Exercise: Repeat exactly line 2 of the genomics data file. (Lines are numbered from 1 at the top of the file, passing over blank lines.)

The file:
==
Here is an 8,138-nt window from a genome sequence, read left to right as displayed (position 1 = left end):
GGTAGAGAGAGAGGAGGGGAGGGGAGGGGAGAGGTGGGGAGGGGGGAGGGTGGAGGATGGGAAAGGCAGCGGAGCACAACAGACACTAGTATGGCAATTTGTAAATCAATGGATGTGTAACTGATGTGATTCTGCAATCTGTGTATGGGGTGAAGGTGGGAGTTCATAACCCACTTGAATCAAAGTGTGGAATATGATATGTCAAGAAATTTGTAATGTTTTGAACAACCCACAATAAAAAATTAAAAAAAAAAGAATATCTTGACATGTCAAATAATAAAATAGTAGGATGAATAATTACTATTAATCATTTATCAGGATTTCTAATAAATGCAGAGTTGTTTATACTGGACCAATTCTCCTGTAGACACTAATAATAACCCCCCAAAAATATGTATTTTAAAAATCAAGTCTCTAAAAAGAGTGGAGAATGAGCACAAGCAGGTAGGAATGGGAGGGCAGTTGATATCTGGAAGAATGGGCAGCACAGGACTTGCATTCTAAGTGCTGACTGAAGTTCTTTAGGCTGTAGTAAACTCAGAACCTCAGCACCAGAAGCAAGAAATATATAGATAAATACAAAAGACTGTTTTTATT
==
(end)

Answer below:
GGTAGAGAGAGAGGAGGGGAGGGGAGGGGAGAGGTGGGGAGGGGGGAGGGTGGAGGATGGGAAAGGCAGCGGAGCACAACAGACACTAGTATGGCAATTTGTAAATCAATGGATGTGTAACTGATGTGATTCTGCAATCTGTGTATGGGGTGAAGGTGGGAGTTCATAACCCACTTGAATCAAAGTGTGGAATATGATATGTCAAGAAATTTGTAATGTTTTGAACAACCCACAATAAAAAATTAAAAAAAAAAGAATATCTTGACATGTCAAATAATAAAATAGTAGGATGAATAATTACTATTAATCATTTATCAGGATTTCTAATAAATGCAGAGTTGTTTATACTGGACCAATTCTCCTGTAGACACTAATAATAACCCCCCAAAAATATGTATTTTAAAAATCAAGTCTCTAAAAAGAGTGGAGAATGAGCACAAGCAGGTAGGAATGGGAGGGCAGTTGATATCTGGAAGAATGGGCAGCACAGGACTTGCATTCTAAGTGCTGACTGAAGTTCTTTAGGCTGTAGTAAACTCAGAACCTCAGCACCAGAAGCAAGAAATATATAGATAAATACAAAAGACTGTTTTTATT